The Dharmic Ideal Of Governance–A Contemporary Perspective

In a holistic perspective, polity can not be studied in isolation but has to be viewed as an organic part and self-expression of the collective consciousness and culture of the people.  The deeper spirit of a political system can be understood fully only when it is viewed in the larger background of the society in which it grew up and the unique and central ideals and master-motives of its culture.  One of the central ideas which shaped the ancient Indian civilisation, and  the Indian concept and practice of governance, is the idea of Dharma, disseminated into the society through scriptures, mythology and texts, dharmasastras.  This article examines the socio-political principles derived from this ideal of Dharma in a contemporary perspective.

The Ancient and Modern Ideal of Dharma

In fact, every socio-political system evolved by man proceeds from a particular reading of Dharma which means Laws of Life or Nature or some aspect of it and to regulate life according to this perception.  Ancients perceived a moral Law and Order — which is primarily a subjective law of justice, beauty, reason, goodness and harmony— governing life in Man, Nature and the Universe.  Their idea of human development is to tune the inner and outer life of Man with the rhythms of this universal Law.  The path chosen to realise this ideal is  a  moral, cultural, religious or spiritual education and training  with  a predominant  stress on character-development and a social-order in which each individual  contributes  to  the common good of all according  to  his  inborn capacity and temperament and fixed function in society.

On the other hand the motives of the modern social order spring from a different reading of Dharma.  It is based on the scientific and rational perception of the laws of the physical and biological dimensions of Nature.  This conception of Nature by science is changing.  In the early days of modern science, Darwin’s law of struggle for existence, natural selection and the survival of the fittest, and its economic counterpart in the capitalistic philosophy of Adam Smith, was the dominant paradigm.  These two perceptions fixed the idea that promotion of individual and organisational self-interest in a “free-market” competitive economy as the best motive and condition for the progress and prosperity of the society.   The social consequence of capitalism is  a frantic scramble for wealth in which the  most  vitally  or economically  efficient survives, prospers and dominates and  the  inefficient and unproductive are either eliminated or to play the second field.  And since in our modern age it is Technology — engineering, and management technology–that holds the key to economic, material and vital efficiency,  productivity and  strength,  the  emergence of Technology as the  source  of  economic  and political power and the dominance of the technological elite.  In society,  it took the form of the emergence of the technical, executive, managerial and the specialist  professional  class  as  the ruling  elite;  In  the  economy  the dominance of the technologically advanced nations like Japan, West Germany and US  as the economic super-powers of the world; in polity, Nations advanced  in military technology like US, Russia and China emerging as the political super-powers of the world.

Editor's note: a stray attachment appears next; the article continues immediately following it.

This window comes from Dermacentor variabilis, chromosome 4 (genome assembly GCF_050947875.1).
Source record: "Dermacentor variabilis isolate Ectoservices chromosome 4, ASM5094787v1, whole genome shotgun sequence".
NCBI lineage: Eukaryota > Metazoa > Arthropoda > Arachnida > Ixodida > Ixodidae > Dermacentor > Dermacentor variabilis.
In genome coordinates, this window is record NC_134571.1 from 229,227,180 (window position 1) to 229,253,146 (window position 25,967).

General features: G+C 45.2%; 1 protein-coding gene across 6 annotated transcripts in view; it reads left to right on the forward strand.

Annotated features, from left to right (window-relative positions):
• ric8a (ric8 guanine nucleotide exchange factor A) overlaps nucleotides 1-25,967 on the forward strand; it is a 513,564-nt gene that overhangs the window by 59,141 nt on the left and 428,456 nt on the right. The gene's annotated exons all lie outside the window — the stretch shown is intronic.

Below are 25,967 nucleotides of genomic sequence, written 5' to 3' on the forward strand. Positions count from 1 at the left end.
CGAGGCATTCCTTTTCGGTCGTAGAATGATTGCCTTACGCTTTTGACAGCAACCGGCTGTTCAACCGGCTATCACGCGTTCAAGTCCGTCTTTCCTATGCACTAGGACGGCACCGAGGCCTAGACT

However with the advent of the new science of Ecology, there is a new reading of Nature different from that of Darwin.  According to this new vision of Nature, Darwin’s struggle for existence is not the entire law of Nature, but only a subordinate or secondary or sub-law of an overarching principles of cooperation and partnership.  For example, Fritjof Capra, after elaborating the ten principles of ecology, concludes that general shift from domination, quantity, competition and expansion to quality, cooperation and partnership is an essential part of the shift from the mechanistic to the ecological paradigm.

Similarly, after the collapse of communism and the subsequent disastrous financial muddle in capitalism, many thinkers in the west are seeking for a “third way” other than or beyond the troubled “isms.”  For example, a distinguished management thinker, Mintzberg, argues in a thoughtful article in Harvard Business Review that what we need toady is neither too much of governmental control as in communism nor too much of free enterprise as in capitalism but a balanced development of all the organs of the society like government, business, NGO’s, health and education.  Here comes the importance of the ancient Indian approach to governance which can provide some useful clues for evolving a human-centric and organic approach to governance.

The Human Face of Governance

In the Indian perspective, the external, secular life of the world and all its activities like economics or politics is only a means for the inner growth of human being towards their spiritual destiny.  Based on this central idea, architects of ancient India made a great attempt to create a society and a polity built on psychological and spiritual principles of human development.

The first principle is the ideal of Dharma.  This Indian concept of Dharma can be perceived or interpreted at different levels.  In a developmental or evolutionary perspective, Dharma is all ideas, aims, motives, ideals,  values and standards of conduct which are in harmony with the higher laws of life and therefore lead to the mental, moral and spiritual development of humanity.